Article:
9. The Baqué Mill
During the 1970s, an old building named the Baqué mill, which had a ground floor and two upper floors, was demolished to make way for today’s street named carrer dels Blaquers. It was a former medieval flour mill with a 3.5-metre sluice, which was still active in the early 19th century. At the end of that same century, a new building was constructed next to the mill, occupied by a tannery. During the 1930s, under the name “Fábrica Hijos de Narciso Franch”, leather gloves were produced for export to the Netherlands and the United Kingdom.
The tanning industry, documented in Banyoles since the Middle Ages, needed large quantities of water to wash the hides. For that reason, many of them were concentrated next to the channels. They also needed to be located close to bark mills (pine, holm oak, oak and chestnut bark, or myrtle leaves), from which the tannins to tan the hide and convert it into leather were obtained.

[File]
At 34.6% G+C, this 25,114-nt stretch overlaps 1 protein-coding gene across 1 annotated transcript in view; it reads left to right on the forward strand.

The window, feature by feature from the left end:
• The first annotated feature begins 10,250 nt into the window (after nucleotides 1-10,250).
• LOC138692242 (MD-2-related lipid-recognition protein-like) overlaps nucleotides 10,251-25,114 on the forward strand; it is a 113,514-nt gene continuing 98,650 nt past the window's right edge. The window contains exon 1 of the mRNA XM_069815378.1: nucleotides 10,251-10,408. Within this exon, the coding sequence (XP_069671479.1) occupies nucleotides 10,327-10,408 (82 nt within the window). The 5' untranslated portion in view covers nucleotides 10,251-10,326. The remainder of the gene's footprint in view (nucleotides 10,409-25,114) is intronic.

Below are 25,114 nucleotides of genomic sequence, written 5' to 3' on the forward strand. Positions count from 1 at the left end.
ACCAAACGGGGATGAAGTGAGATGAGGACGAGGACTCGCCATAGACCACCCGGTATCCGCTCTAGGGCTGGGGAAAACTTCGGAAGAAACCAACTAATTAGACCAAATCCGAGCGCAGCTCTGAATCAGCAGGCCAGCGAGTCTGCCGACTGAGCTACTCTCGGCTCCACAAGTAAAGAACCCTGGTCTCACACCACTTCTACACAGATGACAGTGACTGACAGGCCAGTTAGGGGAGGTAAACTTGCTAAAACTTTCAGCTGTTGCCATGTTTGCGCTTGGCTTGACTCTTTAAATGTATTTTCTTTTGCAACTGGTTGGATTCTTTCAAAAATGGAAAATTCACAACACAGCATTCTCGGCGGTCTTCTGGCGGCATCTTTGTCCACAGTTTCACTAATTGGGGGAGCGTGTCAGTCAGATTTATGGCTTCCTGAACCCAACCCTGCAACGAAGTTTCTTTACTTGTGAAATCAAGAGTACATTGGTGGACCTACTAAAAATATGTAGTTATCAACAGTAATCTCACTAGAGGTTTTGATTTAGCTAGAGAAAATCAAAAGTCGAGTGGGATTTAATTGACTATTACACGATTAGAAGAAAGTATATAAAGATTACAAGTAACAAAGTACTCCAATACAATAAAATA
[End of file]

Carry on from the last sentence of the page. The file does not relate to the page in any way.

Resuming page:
The leather professions
The process of obtaining leather began with the purchase of skin in the slaughterhouses and butcheries. The preliminary operations were usually carried out by the tanner, who had to clean the skins and remove the meat. In this process, lime was used which, over time left the worker whitened, hence the name “blanquers” (tanners) in Catalan. The hides were then clamped down and tanned with vegetable tannins. At this point, the basters came into play. They had to spread the hides with grease and give them flexibility. Finally, all that remained was the final making, where the leather was turned into shoes, gloves, or any other piece.
Did you know that...
during the Peninsular War (1808-1814) the mill, which housed a unit of Napoleon’s Imperial Guard, was attacked by a company of local guerrillas who were fighting against the French occupation?